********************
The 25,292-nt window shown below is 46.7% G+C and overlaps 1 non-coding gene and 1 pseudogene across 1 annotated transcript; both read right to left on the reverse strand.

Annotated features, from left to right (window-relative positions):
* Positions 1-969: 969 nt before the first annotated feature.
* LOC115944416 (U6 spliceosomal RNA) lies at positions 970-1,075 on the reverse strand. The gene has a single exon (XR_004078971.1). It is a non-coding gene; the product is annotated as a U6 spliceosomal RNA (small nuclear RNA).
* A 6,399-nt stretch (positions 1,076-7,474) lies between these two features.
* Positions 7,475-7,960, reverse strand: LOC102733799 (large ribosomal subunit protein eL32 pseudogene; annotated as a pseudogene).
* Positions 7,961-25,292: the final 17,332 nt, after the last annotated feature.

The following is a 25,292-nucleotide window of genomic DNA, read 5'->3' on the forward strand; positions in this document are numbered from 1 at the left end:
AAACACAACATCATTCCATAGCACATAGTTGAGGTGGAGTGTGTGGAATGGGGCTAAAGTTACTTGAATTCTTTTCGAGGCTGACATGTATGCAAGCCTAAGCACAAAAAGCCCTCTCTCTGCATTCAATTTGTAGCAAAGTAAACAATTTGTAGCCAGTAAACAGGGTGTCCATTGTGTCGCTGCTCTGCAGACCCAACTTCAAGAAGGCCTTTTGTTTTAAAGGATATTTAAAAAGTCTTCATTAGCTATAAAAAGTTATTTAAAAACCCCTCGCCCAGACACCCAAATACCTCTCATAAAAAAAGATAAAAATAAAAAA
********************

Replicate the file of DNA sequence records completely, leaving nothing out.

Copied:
The 25,292-nt window shown below is 46.7% G+C and overlaps 1 non-coding gene and 1 pseudogene across 1 annotated transcript; both read right to left on the reverse strand.

Annotated features, from left to right (window-relative positions):
* Positions 1-969: 969 nt before the first annotated feature.
* LOC115944416 (U6 spliceosomal RNA) lies at positions 970-1,075 on the reverse strand. The gene has a single exon (XR_004078971.1). It is a non-coding gene; the product is annotated as a U6 spliceosomal RNA (small nuclear RNA).
* A 6,399-nt stretch (positions 1,076-7,474) lies between these two features.
* Positions 7,475-7,960, reverse strand: LOC102733799 (large ribosomal subunit protein eL32 pseudogene; annotated as a pseudogene).
* Positions 7,961-25,292: the final 17,332 nt, after the last annotated feature.

The following is a 25,292-nucleotide window of genomic DNA, read 5'->3' on the forward strand; positions in this document are numbered from 1 at the left end:
AAACACAACATCATTCCATAGCACATAGTTGAGGTGGAGTGTGTGGAATGGGGCTAAAGTTACTTGAATTCTTTTCGAGGCTGACATGTATGCAAGCCTAAGCACAAAAAGCCCTCTCTCTGCATTCAATTTGTAGCAAAGTAAACAATTTGTAGCCAGTAAACAGGGTGTCCATTGTGTCGCTGCTCTGCAGACCCAACTTCAAGAAGGCCTTTTGTTTTAAAGGATATTTAAAAAGTCTTCATTAGCTATAAAAAGTTATTTAAAAACCCCTCGCCCAGACACCCAAATACCTCTCATAAAAAAAGATAAAAATAAAAAA